Interpretation of Acetaminophen Assays
Refer to the nomogram in Figure 4 on the following page to plot the initial plasma acetaminophen level. Values above the Rumack-Matthew line connecting 200 µg/mL at 4 hours with 50 µg/mL at 12 hours are reported to be associated with a potentially increased risk of hepatotoxicity if the antidote is not administered. In order to err on the safe side, a treatment line has been established that is 25% below the Rumack-Matthew line. If the initial plasma acetaminophen level plots above the treatment line, then acetylcysteine treatment is recommended. If the initial plasma acetaminophen level, determined at least 4 hours following an overdose, plots below the treatment line described above, the risk of hepatotoxicity is minimal and acetylcysteine treatment is not necessary and, if already initiated, can be discontinued.
It is important to verify as closely as possible the timing of the ingestion, using the earliest possible ingestion time if there is any question about the time of ingestion. Only the initial acetaminophen level is used in making the decision to initiate or continue acetylcysteine treatment (see also Special Considerations: Extended-Release Acetaminophen). A complete course of acetylcysteine should be provided if the initial level is above the treatment line, even if subsequent acetaminophen levels plot below the treatment line.
FIGURE 4. Single Acute Acetaminophen Overdose Nomogram
Administration of Antidote
Based on clinical experience, if a patient presents soon after the overdose, treatment with acetylcysteine may be withheld until acetaminophen assay results are available, provided that initiation of treatment is not delayed beyond 8 hours following the overdose ingestion. In adults and adolescents, immediately administer acetylcysteine orally or with a nasogastric tube if 8 hours or more have elapsed from the reported time of ingestion of an acetaminophen overdose, regardless of the quantity of acetaminophen reported to have been ingested. Do not await results of assays for acetaminophen level before initiating acetylcysteine.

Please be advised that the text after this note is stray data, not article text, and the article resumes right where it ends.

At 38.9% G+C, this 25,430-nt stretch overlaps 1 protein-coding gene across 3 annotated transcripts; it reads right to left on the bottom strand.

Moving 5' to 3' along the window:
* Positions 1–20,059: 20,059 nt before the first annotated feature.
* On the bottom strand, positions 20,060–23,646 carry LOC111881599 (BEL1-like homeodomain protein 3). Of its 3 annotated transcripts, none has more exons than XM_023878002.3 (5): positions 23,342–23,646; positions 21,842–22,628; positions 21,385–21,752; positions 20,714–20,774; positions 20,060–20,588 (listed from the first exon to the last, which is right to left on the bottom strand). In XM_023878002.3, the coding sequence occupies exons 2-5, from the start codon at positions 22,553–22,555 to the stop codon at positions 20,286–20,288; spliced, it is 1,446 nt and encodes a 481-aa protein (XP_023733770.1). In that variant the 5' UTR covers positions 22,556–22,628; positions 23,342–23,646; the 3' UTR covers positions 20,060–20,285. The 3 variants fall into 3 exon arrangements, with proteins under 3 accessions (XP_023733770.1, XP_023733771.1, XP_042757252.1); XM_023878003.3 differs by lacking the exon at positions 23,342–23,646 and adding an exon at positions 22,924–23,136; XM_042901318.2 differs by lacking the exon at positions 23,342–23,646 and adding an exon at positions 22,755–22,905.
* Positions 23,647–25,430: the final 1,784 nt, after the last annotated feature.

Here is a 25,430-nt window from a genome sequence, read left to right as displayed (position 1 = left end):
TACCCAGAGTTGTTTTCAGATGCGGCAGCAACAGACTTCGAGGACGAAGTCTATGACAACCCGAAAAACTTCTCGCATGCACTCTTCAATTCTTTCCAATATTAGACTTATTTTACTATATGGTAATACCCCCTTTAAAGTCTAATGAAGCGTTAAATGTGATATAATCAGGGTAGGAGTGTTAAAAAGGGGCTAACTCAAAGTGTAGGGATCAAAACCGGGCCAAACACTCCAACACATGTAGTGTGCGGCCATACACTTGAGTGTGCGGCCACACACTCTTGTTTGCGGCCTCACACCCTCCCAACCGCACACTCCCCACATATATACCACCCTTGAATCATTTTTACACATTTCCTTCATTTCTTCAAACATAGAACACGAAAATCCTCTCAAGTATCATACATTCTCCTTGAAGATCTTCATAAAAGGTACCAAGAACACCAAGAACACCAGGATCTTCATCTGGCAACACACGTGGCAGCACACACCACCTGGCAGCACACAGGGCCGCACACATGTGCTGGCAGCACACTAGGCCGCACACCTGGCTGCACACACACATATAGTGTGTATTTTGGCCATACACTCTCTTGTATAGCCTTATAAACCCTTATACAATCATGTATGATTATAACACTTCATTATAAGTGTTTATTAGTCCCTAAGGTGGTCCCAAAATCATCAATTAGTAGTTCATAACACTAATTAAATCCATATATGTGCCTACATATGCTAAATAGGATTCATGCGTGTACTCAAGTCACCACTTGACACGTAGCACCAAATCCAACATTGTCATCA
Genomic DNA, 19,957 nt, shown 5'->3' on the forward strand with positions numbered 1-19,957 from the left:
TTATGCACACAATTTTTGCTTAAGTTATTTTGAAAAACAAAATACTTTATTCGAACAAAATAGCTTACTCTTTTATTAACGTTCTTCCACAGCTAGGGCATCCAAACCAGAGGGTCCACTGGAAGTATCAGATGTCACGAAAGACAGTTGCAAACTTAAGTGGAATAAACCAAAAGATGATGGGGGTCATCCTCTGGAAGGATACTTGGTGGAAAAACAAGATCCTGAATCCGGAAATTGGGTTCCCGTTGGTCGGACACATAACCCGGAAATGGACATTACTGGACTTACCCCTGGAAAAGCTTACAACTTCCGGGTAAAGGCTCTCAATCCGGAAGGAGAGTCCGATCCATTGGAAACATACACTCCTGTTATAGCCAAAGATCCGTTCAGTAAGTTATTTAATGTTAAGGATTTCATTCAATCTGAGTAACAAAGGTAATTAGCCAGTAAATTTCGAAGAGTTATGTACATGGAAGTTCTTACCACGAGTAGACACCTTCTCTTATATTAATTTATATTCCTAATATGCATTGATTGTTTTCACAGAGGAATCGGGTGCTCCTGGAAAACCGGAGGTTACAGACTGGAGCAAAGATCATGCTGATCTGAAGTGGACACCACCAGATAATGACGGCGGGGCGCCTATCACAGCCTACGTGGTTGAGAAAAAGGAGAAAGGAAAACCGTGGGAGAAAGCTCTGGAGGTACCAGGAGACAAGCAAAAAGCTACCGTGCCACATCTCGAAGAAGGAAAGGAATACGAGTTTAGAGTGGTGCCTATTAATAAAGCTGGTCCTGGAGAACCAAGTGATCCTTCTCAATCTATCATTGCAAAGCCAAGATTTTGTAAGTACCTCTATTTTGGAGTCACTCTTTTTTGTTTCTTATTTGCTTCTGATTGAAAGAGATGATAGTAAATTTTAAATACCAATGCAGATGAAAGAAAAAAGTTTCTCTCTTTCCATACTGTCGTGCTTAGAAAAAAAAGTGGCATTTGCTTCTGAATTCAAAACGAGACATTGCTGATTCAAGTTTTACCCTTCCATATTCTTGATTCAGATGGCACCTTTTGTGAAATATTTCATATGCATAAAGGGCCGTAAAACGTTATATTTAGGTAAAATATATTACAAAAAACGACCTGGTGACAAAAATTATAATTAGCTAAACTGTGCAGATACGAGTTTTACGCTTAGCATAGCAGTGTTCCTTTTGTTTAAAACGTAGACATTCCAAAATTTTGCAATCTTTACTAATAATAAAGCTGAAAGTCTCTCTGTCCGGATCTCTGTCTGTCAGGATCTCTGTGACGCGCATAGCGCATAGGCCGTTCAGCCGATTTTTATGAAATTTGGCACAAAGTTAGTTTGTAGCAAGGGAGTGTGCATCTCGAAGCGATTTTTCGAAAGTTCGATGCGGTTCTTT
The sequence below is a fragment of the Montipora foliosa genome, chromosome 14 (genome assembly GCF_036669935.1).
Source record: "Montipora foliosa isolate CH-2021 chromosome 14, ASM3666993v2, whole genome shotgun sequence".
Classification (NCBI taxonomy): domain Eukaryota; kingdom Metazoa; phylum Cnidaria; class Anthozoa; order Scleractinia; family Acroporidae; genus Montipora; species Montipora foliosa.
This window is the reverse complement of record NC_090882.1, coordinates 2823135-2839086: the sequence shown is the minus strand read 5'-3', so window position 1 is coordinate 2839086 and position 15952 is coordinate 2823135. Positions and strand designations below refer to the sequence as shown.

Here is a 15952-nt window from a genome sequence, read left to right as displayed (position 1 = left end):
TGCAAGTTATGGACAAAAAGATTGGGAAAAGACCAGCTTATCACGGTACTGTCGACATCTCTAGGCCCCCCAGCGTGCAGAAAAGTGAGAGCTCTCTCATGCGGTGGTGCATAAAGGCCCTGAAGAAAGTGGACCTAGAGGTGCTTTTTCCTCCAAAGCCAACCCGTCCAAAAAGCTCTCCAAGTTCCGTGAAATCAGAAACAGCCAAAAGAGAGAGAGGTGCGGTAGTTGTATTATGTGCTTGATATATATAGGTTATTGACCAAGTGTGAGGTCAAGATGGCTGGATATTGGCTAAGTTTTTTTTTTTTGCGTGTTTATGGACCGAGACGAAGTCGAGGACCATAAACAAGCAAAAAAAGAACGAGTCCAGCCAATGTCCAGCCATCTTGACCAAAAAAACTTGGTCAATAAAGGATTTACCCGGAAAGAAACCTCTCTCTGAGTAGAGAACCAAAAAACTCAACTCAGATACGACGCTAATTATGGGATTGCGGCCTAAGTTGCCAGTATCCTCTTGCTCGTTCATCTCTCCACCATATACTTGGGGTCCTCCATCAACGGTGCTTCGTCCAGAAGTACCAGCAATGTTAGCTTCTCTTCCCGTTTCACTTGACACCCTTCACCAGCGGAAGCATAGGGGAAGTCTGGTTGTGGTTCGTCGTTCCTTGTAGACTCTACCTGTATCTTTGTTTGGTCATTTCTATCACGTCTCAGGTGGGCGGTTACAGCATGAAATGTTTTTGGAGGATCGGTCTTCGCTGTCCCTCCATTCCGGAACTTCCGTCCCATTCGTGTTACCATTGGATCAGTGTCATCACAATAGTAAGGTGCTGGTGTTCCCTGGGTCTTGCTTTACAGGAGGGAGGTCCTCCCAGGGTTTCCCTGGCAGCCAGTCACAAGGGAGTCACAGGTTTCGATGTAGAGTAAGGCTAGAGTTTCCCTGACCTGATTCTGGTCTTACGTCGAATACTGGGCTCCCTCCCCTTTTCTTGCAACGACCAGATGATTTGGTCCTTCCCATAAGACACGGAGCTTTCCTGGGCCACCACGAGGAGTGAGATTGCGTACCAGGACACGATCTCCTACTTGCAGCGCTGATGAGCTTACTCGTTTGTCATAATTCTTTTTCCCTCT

The following procedures are recommended:
a) Administer the oral loading dose of acetylcysteine, 140 mg/kg of body weight.
b) Four hours after the loading dose, administer the first of 17 oral maintenance doses, 70 mg/kg of body weight. The oral maintenance dose is then repeated at 4-hour intervals for a total of 17 maintenance doses. If liver enzymes continue to be elevated, acetylcysteine may be continued beyond the full course of therapy until liver enzymes are decreasing and prothrombin time is returning to normal. (Some toxicology authorities have adopted shorter courses of therapy based on their own specific clinical parameters. Consult a regional poison control center for these protocols or see page 23 for additional consultation sources.)
c) If the patient vomits the loading dose or any maintenance dose within 1 hour of administration, repeat the dose.
d) For patients who are persistently unable to retain orally administered acetylcysteine, some poison control centers recommend aggressive antiemetic therapy or intravenous administration of acetylcysteine. If more than 8 hours have elapsed post-ingestion and the patient is persistently unable to retain orally administered acetylcysteine, you may want to consult a poison control center for protocols on the use of antiemetics or intravenous acetylcysteine. The intravenous dosage form of acetylcysteine is not approved for use in the United States, but is recommended by some poison control centers in selected cases.
Other Laboratory Tests
Specific baseline laboratory tests are not necessary in otherwise healthy, asymptomatic patients with early presentation. In symptomatic patients or patients with increased plasma acetaminophen levels, obtain aspartate aminotransferase (AST) or alanine aminotransferase (ALT) levels. Bilirubin, prothrombin time or international normalized ratio (INR), creatinine, blood urea nitrogen (BUN), blood glucose, electrolyte, and pH levels may be useful, especially in cases showing evidence of significant toxicity. Repeat the AST (or ALT) level daily during therapy if the plasma acetaminophen level is in the potentially toxic range. If AST or ALT levels are abnormal, then bilirubin, prothrombin time or INR, creatinine, BUN, blood glucose, electrolyte, and pH levels also should be obtained.
a) Monitor for signs and symptoms of incipient hepatic failure and provide appropriate supportive care.
b) In cases in which fulminant hepatic failure develops, obtain appropriate toxicology or hepatology consultation. In rare cases, referral to a transplant center may be necessary.
Special Considerations: Extended-Release Acetaminophen